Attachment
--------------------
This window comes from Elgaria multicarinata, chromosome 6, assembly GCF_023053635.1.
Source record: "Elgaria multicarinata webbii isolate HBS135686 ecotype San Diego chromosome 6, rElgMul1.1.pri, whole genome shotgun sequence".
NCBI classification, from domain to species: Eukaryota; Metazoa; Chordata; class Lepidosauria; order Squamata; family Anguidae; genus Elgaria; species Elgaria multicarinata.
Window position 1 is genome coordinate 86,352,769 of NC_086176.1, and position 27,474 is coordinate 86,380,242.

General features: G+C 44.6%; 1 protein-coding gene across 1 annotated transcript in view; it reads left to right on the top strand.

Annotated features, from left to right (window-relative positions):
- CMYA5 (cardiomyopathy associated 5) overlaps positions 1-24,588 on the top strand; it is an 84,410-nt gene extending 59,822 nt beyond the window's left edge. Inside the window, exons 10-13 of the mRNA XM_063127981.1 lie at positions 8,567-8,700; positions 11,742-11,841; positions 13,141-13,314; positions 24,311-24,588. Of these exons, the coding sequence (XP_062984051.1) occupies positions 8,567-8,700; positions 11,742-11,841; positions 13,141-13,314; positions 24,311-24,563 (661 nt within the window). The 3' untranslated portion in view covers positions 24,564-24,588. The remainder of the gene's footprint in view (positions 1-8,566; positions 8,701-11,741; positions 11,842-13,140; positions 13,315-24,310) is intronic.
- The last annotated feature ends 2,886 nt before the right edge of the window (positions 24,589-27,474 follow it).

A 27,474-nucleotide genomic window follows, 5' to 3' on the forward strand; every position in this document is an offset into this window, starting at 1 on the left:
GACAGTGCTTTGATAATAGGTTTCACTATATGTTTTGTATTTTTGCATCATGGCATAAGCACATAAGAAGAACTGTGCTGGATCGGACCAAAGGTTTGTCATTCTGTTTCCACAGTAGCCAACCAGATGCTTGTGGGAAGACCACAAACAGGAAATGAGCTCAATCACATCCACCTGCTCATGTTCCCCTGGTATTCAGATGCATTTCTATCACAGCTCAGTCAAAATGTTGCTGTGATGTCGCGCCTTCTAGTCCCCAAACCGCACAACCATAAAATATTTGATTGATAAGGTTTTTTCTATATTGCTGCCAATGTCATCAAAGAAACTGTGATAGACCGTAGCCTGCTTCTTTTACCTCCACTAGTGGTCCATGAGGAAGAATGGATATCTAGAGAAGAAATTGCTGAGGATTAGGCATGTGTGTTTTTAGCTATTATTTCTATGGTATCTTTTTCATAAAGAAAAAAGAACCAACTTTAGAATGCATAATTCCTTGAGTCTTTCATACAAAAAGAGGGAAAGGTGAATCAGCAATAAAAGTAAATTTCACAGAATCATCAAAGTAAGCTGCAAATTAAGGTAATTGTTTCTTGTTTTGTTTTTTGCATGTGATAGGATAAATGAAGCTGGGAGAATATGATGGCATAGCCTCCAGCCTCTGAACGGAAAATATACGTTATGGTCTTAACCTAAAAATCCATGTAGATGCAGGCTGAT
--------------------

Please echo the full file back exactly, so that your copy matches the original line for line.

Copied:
This window comes from Elgaria multicarinata, chromosome 6, assembly GCF_023053635.1.
Source record: "Elgaria multicarinata webbii isolate HBS135686 ecotype San Diego chromosome 6, rElgMul1.1.pri, whole genome shotgun sequence".
NCBI classification, from domain to species: Eukaryota; Metazoa; Chordata; class Lepidosauria; order Squamata; family Anguidae; genus Elgaria; species Elgaria multicarinata.
Window position 1 is genome coordinate 86,352,769 of NC_086176.1, and position 27,474 is coordinate 86,380,242.

General features: G+C 44.6%; 1 protein-coding gene across 1 annotated transcript in view; it reads left to right on the top strand.

Annotated features, from left to right (window-relative positions):
- CMYA5 (cardiomyopathy associated 5) overlaps positions 1-24,588 on the top strand; it is an 84,410-nt gene extending 59,822 nt beyond the window's left edge. Inside the window, exons 10-13 of the mRNA XM_063127981.1 lie at positions 8,567-8,700; positions 11,742-11,841; positions 13,141-13,314; positions 24,311-24,588. Of these exons, the coding sequence (XP_062984051.1) occupies positions 8,567-8,700; positions 11,742-11,841; positions 13,141-13,314; positions 24,311-24,563 (661 nt within the window). The 3' untranslated portion in view covers positions 24,564-24,588. The remainder of the gene's footprint in view (positions 1-8,566; positions 8,701-11,741; positions 11,842-13,140; positions 13,315-24,310) is intronic.
- The last annotated feature ends 2,886 nt before the right edge of the window (positions 24,589-27,474 follow it).

A 27,474-nucleotide genomic window follows, 5' to 3' on the forward strand; every position in this document is an offset into this window, starting at 1 on the left:
GACAGTGCTTTGATAATAGGTTTCACTATATGTTTTGTATTTTTGCATCATGGCATAAGCACATAAGAAGAACTGTGCTGGATCGGACCAAAGGTTTGTCATTCTGTTTCCACAGTAGCCAACCAGATGCTTGTGGGAAGACCACAAACAGGAAATGAGCTCAATCACATCCACCTGCTCATGTTCCCCTGGTATTCAGATGCATTTCTATCACAGCTCAGTCAAAATGTTGCTGTGATGTCGCGCCTTCTAGTCCCCAAACCGCACAACCATAAAATATTTGATTGATAAGGTTTTTTCTATATTGCTGCCAATGTCATCAAAGAAACTGTGATAGACCGTAGCCTGCTTCTTTTACCTCCACTAGTGGTCCATGAGGAAGAATGGATATCTAGAGAAGAAATTGCTGAGGATTAGGCATGTGTGTTTTTAGCTATTATTTCTATGGTATCTTTTTCATAAAGAAAAAAGAACCAACTTTAGAATGCATAATTCCTTGAGTCTTTCATACAAAAAGAGGGAAAGGTGAATCAGCAATAAAAGTAAATTTCACAGAATCATCAAAGTAAGCTGCAAATTAAGGTAATTGTTTCTTGTTTTGTTTTTTGCATGTGATAGGATAAATGAAGCTGGGAGAATATGATGGCATAGCCTCCAGCCTCTGAACGGAAAATATACGTTATGGTCTTAACCTAAAAATCCATGTAGATGCAGGCTGAT